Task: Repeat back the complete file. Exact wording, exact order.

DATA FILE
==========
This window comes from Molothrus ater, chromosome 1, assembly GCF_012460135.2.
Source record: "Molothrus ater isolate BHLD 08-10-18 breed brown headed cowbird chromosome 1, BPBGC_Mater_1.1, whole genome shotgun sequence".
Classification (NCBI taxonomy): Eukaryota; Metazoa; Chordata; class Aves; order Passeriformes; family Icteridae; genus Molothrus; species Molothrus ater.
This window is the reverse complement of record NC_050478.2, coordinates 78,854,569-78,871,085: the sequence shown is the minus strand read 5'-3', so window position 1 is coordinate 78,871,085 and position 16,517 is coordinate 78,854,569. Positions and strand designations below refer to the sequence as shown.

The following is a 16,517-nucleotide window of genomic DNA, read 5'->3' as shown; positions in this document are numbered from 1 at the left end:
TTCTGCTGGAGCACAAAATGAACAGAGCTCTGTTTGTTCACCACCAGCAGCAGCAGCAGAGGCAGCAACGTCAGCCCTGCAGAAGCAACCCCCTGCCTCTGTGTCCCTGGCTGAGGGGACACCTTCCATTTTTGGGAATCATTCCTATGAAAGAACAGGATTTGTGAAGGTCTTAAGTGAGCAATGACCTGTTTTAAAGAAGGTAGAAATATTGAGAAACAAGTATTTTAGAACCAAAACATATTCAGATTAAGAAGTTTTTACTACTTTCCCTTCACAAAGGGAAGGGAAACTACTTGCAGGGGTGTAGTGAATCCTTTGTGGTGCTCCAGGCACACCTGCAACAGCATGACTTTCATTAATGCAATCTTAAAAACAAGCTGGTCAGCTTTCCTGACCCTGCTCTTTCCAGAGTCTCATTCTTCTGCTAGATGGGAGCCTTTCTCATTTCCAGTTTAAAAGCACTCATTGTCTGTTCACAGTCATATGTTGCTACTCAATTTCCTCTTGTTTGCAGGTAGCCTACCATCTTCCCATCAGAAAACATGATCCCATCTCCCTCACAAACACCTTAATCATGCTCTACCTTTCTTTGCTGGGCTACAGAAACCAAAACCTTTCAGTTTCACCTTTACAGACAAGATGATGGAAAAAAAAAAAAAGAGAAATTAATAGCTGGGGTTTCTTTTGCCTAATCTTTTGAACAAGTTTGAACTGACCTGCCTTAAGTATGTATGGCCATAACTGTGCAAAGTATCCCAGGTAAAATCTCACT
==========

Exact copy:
This window comes from Molothrus ater, chromosome 1, assembly GCF_012460135.2.
Source record: "Molothrus ater isolate BHLD 08-10-18 breed brown headed cowbird chromosome 1, BPBGC_Mater_1.1, whole genome shotgun sequence".
Classification (NCBI taxonomy): Eukaryota; Metazoa; Chordata; class Aves; order Passeriformes; family Icteridae; genus Molothrus; species Molothrus ater.
This window is the reverse complement of record NC_050478.2, coordinates 78,854,569-78,871,085: the sequence shown is the minus strand read 5'-3', so window position 1 is coordinate 78,871,085 and position 16,517 is coordinate 78,854,569. Positions and strand designations below refer to the sequence as shown.

The following is a 16,517-nucleotide window of genomic DNA, read 5'->3' as shown; positions in this document are numbered from 1 at the left end:
TTCTGCTGGAGCACAAAATGAACAGAGCTCTGTTTGTTCACCACCAGCAGCAGCAGCAGAGGCAGCAACGTCAGCCCTGCAGAAGCAACCCCCTGCCTCTGTGTCCCTGGCTGAGGGGACACCTTCCATTTTTGGGAATCATTCCTATGAAAGAACAGGATTTGTGAAGGTCTTAAGTGAGCAATGACCTGTTTTAAAGAAGGTAGAAATATTGAGAAACAAGTATTTTAGAACCAAAACATATTCAGATTAAGAAGTTTTTACTACTTTCCCTTCACAAAGGGAAGGGAAACTACTTGCAGGGGTGTAGTGAATCCTTTGTGGTGCTCCAGGCACACCTGCAACAGCATGACTTTCATTAATGCAATCTTAAAAACAAGCTGGTCAGCTTTCCTGACCCTGCTCTTTCCAGAGTCTCATTCTTCTGCTAGATGGGAGCCTTTCTCATTTCCAGTTTAAAAGCACTCATTGTCTGTTCACAGTCATATGTTGCTACTCAATTTCCTCTTGTTTGCAGGTAGCCTACCATCTTCCCATCAGAAAACATGATCCCATCTCCCTCACAAACACCTTAATCATGCTCTACCTTTCTTTGCTGGGCTACAGAAACCAAAACCTTTCAGTTTCACCTTTACAGACAAGATGATGGAAAAAAAAAAAAAGAGAAATTAATAGCTGGGGTTTCTTTTGCCTAATCTTTTGAACAAGTTTGAACTGACCTGCCTTAAGTATGTATGGCCATAACTGTGCAAAGTATCCCAGGTAAAATCTCACT